A strange result in Langenberg v. Warren General Hospital, suggests you should pay close attention to the termination language in hospital-physician employment contracts.
Warren General Hospital terminated Dr. Langenberg without cause specifically pursuant to the without cause provisions of his employment contract. Warren General Hospital nonetheless reported the termination as an adverse event to the National Practitioners Data Bank. In the report, the hospital stated that the termination was because Dr. Langenberg was disruptive and was abusive – despite the fact that there was no record on any complaints or of any disciplinary events regarding Dr. Langenberg’s employment.
Furthermore, it is clear in the National Practitioner Data Bank guidebook, both on page E-22 of the existing guidebook and page E-38 of the proposed revised guidebook that was proposed by HRSA on November 22, 2013, that termination of an employment is not a reportable event in and of itself.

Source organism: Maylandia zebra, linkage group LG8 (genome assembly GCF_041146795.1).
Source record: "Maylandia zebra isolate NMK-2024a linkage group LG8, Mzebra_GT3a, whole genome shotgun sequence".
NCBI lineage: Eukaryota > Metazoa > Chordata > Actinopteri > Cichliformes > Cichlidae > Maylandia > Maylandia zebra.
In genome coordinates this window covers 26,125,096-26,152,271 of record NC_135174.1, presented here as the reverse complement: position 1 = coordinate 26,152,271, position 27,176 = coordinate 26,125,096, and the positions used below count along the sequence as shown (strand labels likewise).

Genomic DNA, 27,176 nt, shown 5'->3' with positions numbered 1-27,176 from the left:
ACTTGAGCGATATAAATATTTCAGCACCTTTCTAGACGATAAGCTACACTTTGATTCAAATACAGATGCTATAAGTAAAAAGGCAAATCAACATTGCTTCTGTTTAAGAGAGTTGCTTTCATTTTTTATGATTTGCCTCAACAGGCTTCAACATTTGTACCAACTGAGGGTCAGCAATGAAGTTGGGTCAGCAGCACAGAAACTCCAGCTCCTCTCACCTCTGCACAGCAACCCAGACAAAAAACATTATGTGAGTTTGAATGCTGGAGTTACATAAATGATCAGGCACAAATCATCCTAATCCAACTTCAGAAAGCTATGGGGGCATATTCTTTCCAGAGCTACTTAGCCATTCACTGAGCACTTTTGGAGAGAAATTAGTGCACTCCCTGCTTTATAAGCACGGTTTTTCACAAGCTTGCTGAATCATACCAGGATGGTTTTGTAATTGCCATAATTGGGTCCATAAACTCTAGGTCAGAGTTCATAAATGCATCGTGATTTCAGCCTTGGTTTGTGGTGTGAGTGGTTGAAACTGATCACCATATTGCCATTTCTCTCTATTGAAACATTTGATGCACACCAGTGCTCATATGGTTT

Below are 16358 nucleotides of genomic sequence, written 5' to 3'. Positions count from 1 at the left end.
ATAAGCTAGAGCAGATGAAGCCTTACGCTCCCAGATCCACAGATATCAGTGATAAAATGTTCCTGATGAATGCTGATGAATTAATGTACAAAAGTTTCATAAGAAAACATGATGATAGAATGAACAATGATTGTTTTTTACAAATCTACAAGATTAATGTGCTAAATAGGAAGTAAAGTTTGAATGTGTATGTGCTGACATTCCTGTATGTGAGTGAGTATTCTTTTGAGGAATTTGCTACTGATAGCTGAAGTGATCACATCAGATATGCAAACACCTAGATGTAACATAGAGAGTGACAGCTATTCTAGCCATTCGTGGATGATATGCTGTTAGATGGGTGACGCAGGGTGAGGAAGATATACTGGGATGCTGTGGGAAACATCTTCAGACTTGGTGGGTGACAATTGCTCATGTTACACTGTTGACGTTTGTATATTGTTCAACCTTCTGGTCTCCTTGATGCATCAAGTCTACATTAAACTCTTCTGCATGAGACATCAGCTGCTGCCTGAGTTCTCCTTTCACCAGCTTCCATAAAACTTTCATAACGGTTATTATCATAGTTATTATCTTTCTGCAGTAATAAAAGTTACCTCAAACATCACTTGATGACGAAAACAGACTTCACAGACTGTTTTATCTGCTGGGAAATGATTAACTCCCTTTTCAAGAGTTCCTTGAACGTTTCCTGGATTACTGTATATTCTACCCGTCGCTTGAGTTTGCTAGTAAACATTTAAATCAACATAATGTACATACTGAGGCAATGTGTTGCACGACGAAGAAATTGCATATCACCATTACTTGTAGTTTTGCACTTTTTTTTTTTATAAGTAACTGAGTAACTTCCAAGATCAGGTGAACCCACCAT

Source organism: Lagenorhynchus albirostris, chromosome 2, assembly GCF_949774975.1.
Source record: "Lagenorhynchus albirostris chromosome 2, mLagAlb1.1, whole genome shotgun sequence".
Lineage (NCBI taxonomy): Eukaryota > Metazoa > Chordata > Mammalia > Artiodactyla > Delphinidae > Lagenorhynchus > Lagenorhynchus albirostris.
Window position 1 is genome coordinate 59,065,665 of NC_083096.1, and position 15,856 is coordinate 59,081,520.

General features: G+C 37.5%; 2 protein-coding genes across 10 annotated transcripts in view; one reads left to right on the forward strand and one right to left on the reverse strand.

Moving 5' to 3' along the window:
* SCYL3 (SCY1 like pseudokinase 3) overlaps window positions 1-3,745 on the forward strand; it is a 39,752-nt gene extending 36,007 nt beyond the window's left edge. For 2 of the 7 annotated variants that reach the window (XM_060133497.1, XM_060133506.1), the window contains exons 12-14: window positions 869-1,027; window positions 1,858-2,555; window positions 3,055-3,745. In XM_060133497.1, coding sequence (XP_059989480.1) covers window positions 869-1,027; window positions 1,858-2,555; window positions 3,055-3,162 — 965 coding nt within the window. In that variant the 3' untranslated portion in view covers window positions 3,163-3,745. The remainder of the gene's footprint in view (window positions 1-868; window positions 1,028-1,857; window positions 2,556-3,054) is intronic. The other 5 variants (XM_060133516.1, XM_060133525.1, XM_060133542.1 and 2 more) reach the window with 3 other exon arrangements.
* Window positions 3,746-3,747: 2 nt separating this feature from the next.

The suit by Dr. Langenberg for breach of contract was dismissed. The Opinion suggests that hospitals may terminate physicians without cause and nonetheless report those terminations to the NPDB as adverse events, because hospitals cannot agree to violate the Data Bank reporting requirements.
Physicians and their legal counsel have long found solace in employment termination without cause as a safe harbor to avoid NPDB reporting. This case suggests that physicians should seek more protection in their employment contracts, and attempt to include provisions that they will not be terminated without cause unless the hospital does not intend to report the event to the NPDB. Conversely, the employment contract should state that any event that would produce a report to the NPDB should also be subject to the fair hearing provisions of the medical staff bylaws.